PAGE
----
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Coming Out: Resources for GLBT Koreans, families and friends

On this page are third-party educational resources that may serve as a starting point to generate greater cultural awareness and exchange of multicultural ideas. Asians & Friends Denver is not responsible for content and the following is for informative, education purposes only.

Link to The Dari Project: resources to increase awareness and acceptance in Korean American communities of lesbian, gay, bisexual, transgender and questioning (LGBTQ) people of Korean descent.

Korean Americans and Gay Marriage

So, my parents and I don’t see eye to eye on much. Shocker! For instance, a hot-button issue to generally avoid in our house is homosexuality and gay marriage. I remember being home for a few days – a short visit – and I desperately wanted to watch Ellen because Steve Carrell was the guest. He just makes me laugh. I had it on and my father insisted on turning it off. Of course, I threw a slight tantrum, but let it go. I knew it was simply because Ellen is gay, and there is just no point in arguing with him on this issue because I always end up with a migraine.

Maybe it’s random, but it’s been on my mind because in many churches, particularly in my denomination, the legitimacy of gays and lesbians in leadership and gay marriage are constantly hotly debated at every level. It is generally even more intensely opposed in Korean American churches (I’m mostly familiar with Presbyterian churches). A while back, I received a link about an SF Weekly article on a new poll about Korean Americans and their feelings about gay marriage. It wasn’t surprising to me, at all – sad, yes, but not inconsistent. I can’t tell if there’s more of a Korean cultural basis for the opposition or if it’s because of Western/North American Evangelical Christian roots found in many Asian North American faith communities (which tend to be more socially/politically conservative)…or maybe both.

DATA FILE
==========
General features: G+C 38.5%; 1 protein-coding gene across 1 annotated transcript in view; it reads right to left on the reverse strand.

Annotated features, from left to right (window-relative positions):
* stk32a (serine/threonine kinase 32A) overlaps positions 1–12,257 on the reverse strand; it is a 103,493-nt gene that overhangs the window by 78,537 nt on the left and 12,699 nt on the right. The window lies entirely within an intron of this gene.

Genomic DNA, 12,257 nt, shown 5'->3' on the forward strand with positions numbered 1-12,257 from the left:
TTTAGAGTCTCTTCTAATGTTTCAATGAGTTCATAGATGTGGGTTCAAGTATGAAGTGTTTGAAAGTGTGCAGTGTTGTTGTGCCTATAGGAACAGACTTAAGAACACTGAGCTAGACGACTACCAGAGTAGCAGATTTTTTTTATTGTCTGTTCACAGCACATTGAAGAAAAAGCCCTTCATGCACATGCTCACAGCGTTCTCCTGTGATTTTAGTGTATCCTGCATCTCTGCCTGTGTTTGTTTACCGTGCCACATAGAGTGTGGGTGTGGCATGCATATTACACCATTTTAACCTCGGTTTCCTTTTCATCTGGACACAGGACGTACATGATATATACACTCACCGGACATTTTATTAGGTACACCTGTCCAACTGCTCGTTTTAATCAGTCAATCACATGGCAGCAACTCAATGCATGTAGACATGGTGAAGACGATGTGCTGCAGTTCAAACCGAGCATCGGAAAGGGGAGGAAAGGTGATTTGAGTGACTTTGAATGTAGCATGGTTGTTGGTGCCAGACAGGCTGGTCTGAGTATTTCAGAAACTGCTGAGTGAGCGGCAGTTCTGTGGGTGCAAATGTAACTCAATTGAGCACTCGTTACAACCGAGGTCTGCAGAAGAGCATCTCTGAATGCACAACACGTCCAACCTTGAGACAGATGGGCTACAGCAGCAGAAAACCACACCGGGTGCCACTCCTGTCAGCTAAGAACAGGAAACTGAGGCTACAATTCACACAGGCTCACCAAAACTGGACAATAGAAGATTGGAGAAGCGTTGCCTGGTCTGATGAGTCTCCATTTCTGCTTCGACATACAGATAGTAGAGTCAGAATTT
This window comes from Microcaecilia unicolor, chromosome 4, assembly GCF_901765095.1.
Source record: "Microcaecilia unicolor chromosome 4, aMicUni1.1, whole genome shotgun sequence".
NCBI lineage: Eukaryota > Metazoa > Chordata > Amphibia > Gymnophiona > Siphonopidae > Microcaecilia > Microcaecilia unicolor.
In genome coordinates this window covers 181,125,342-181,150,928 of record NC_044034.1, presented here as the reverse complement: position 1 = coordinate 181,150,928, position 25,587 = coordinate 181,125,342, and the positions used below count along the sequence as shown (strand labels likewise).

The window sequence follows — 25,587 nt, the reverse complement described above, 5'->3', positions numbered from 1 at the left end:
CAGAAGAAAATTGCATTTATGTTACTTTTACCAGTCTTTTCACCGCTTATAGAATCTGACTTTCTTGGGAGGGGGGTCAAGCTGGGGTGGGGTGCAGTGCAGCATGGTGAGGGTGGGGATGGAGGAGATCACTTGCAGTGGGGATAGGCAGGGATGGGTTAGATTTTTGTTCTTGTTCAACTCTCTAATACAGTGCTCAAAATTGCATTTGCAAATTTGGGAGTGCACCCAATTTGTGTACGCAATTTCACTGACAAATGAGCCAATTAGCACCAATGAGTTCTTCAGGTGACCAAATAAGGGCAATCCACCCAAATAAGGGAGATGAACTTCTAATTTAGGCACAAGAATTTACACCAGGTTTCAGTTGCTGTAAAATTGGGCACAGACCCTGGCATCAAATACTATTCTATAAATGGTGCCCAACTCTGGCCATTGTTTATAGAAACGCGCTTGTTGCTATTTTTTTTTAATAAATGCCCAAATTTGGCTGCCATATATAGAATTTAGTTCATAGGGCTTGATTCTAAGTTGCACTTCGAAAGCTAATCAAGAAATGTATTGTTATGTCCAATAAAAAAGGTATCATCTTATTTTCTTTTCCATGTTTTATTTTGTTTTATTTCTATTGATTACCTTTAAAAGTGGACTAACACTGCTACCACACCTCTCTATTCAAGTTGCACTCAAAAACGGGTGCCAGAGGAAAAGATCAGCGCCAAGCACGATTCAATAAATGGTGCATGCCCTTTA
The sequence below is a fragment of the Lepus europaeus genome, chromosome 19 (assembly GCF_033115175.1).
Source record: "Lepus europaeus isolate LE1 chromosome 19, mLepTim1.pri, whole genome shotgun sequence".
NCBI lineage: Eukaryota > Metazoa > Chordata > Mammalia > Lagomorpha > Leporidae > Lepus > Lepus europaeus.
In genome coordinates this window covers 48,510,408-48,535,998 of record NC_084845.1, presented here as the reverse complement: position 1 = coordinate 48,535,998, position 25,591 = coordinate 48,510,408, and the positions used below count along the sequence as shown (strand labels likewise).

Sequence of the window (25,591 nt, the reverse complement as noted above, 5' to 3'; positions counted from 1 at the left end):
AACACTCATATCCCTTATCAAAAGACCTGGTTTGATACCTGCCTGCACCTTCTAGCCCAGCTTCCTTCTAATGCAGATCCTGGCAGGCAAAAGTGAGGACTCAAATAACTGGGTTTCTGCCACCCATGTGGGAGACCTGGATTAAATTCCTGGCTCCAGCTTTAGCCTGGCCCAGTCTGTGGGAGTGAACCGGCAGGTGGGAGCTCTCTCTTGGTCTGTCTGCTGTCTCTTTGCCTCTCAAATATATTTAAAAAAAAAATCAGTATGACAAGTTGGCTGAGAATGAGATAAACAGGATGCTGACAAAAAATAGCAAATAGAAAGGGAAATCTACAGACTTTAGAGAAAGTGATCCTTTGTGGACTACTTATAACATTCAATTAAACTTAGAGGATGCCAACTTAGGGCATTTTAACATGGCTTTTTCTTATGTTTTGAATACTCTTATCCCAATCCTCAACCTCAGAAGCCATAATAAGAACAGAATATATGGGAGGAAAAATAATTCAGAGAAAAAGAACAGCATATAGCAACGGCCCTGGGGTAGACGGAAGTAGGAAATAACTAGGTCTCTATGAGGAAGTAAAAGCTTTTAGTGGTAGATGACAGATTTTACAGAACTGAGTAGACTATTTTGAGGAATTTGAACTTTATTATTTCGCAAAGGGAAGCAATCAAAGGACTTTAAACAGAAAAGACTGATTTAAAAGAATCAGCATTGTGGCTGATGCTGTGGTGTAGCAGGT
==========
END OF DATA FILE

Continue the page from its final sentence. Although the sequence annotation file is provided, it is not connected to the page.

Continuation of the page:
I found an article on SBS’s new drama called Life is Beautiful in which there was the possibility of a scene with a gay wedding and it commented on the same: more opposition, this time from citizens in the motherland. I’m not much of a Korean drama freak so I’m not sure how it turned actually out. Also, back in the fall a Bay Area pastor had even gone so far as to run (expensive?) ads as a campaign for California’s Prop 8. It occurs both there and here, and perhaps not only for religious reasons.

I’m still hopeful somehow – even if I can’t change my parents’ views on it, I know that I can, and I certainly will raise my own children to be tolerant and open for cultural and religious reasons.


Silence Equals Death

By Ken

As APIs, there are many of us who have been raised in families who would rather die than let family secrets out into the open. Invariably, extended family members somehow find out. The omnipresent veil of secrecy incites speculation instead of quashing it.